7. ksmattfish

    ksmattfish Now 100% DC - not as cool as I once was, but still

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    Did you mean increase exposure 3 stops (I like 2 stops myself)? Metering highlights and reducing exposure 3 stops from what the meter says is going to make them pretty dark.

    If I am metering highlights I add exposure because the meter is telling me the settings to expose for middle gray. If metering shadows I subtract exposure because of the same.
     
  8. deanimator

    deanimator TPF Noob!

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    I prefer to take incident light readings whenever possible...that was you don´t really need to consider the reflectance value. It´s more reliable cos it tells you exactly how much light is falling on the subject.
     
  9. rebecca the curious

    rebecca the curious TPF Noob!

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    thanks guys.

    you mean use the f-stop and shutter speed that the camera automatically set for that area of the photo?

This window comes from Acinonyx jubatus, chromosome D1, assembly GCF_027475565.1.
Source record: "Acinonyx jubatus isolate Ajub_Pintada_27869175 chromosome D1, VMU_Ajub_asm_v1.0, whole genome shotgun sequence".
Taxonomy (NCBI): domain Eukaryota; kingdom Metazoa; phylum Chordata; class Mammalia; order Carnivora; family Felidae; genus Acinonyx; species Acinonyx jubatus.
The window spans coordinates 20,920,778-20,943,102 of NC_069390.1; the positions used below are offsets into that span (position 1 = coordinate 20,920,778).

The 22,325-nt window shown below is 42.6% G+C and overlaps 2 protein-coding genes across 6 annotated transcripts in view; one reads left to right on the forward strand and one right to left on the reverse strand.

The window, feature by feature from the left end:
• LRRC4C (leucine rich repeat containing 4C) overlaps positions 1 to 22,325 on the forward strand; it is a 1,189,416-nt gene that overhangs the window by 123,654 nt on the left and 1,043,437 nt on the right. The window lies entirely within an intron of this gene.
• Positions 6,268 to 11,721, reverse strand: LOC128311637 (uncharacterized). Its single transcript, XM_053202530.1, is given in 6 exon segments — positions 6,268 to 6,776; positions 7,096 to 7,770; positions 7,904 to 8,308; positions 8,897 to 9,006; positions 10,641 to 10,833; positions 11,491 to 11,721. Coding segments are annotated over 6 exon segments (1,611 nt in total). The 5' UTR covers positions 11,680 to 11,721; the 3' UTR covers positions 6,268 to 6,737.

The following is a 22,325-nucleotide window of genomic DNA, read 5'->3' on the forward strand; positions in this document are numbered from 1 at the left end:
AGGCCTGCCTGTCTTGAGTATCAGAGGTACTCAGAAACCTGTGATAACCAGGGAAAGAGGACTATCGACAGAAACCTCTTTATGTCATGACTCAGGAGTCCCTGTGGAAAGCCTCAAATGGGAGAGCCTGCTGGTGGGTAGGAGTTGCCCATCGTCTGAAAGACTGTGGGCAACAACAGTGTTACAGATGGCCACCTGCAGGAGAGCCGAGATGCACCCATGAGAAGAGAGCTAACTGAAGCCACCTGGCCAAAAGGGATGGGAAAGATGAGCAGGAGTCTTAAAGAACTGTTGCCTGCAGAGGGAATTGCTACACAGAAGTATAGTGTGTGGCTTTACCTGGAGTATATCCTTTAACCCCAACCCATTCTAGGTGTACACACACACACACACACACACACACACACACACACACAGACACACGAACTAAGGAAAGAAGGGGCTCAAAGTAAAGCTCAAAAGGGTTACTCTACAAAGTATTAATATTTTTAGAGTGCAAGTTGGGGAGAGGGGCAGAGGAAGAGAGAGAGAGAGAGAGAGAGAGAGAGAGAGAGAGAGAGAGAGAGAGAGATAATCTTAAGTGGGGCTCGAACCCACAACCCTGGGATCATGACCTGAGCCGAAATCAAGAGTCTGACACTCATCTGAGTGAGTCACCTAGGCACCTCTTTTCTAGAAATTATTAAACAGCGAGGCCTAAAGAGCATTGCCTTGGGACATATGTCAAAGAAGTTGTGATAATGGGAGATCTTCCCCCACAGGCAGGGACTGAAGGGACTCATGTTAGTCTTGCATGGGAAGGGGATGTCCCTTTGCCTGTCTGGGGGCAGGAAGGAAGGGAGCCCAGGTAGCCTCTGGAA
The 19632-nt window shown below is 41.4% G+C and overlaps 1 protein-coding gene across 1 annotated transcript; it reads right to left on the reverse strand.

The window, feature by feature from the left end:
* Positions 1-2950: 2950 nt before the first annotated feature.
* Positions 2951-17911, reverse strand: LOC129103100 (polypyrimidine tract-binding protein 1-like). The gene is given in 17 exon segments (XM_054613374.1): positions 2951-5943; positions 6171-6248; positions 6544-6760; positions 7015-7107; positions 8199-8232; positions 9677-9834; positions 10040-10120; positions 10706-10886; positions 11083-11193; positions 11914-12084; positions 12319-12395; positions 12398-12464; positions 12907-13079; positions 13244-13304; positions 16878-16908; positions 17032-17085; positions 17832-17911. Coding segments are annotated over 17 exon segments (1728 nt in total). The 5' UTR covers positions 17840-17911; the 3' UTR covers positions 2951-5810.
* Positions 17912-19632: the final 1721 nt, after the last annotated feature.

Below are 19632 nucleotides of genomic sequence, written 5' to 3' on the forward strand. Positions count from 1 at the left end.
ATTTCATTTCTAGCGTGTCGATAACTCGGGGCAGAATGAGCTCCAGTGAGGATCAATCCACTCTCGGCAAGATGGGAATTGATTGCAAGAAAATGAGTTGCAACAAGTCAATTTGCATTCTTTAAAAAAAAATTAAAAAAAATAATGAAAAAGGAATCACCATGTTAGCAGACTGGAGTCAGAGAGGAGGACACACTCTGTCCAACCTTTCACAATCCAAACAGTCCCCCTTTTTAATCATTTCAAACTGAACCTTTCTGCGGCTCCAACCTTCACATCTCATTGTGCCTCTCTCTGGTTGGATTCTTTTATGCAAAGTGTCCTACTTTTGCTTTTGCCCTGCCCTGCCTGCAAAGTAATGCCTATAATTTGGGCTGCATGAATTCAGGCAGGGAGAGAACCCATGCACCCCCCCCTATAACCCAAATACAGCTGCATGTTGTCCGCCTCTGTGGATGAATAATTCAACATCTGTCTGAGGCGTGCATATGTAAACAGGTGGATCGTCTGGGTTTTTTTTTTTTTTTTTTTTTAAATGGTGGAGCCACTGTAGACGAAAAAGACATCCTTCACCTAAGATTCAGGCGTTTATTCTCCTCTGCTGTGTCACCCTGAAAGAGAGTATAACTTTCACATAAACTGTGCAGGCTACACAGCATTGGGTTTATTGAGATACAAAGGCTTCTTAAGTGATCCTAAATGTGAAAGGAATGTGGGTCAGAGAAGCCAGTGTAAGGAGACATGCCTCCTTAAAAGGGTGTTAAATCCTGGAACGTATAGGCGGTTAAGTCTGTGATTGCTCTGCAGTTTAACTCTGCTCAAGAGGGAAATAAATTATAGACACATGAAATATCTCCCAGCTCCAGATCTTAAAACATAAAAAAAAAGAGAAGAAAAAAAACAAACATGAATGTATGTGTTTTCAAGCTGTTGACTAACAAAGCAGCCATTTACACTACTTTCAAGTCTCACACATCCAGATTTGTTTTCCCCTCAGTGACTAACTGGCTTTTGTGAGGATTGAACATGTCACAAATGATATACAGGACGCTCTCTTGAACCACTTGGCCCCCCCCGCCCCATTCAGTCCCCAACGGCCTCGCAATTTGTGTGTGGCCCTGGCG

10. mysteryscribe

    mysteryscribe TPF Noob!

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    If you can lock it yes... If not make note and set the camera on manual.
     
  11. Hertz van Rental

    Hertz van Rental TPF Noob!

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    Sorry. I always say 'drop down' for reducing the amount of light getting to the film, and 'open up' for increasing the amount of light getting in. Must be my age.
     
  12. cumi

    cumi TPF Noob!

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    In my experience, the dSLRs (like my D70s) in matrix metering mode tries not to loose highlights, so if neccessery underexposes the photo (so far it make sense I think).

    In harsh ligth (summer, no cloudes, noon, etc) when the contrast is too high (dark shadows and very bright parts), the photo will be underexposed for some's taste, but it's normal. Very often in these situations, I change the metering mode center-average (or even spot and set the exposure manually) and sacriface (burn out) some parts (mostly the sky, very white bright skirts, etc) to have other parts of the photo exposed brighter/normal for my taste.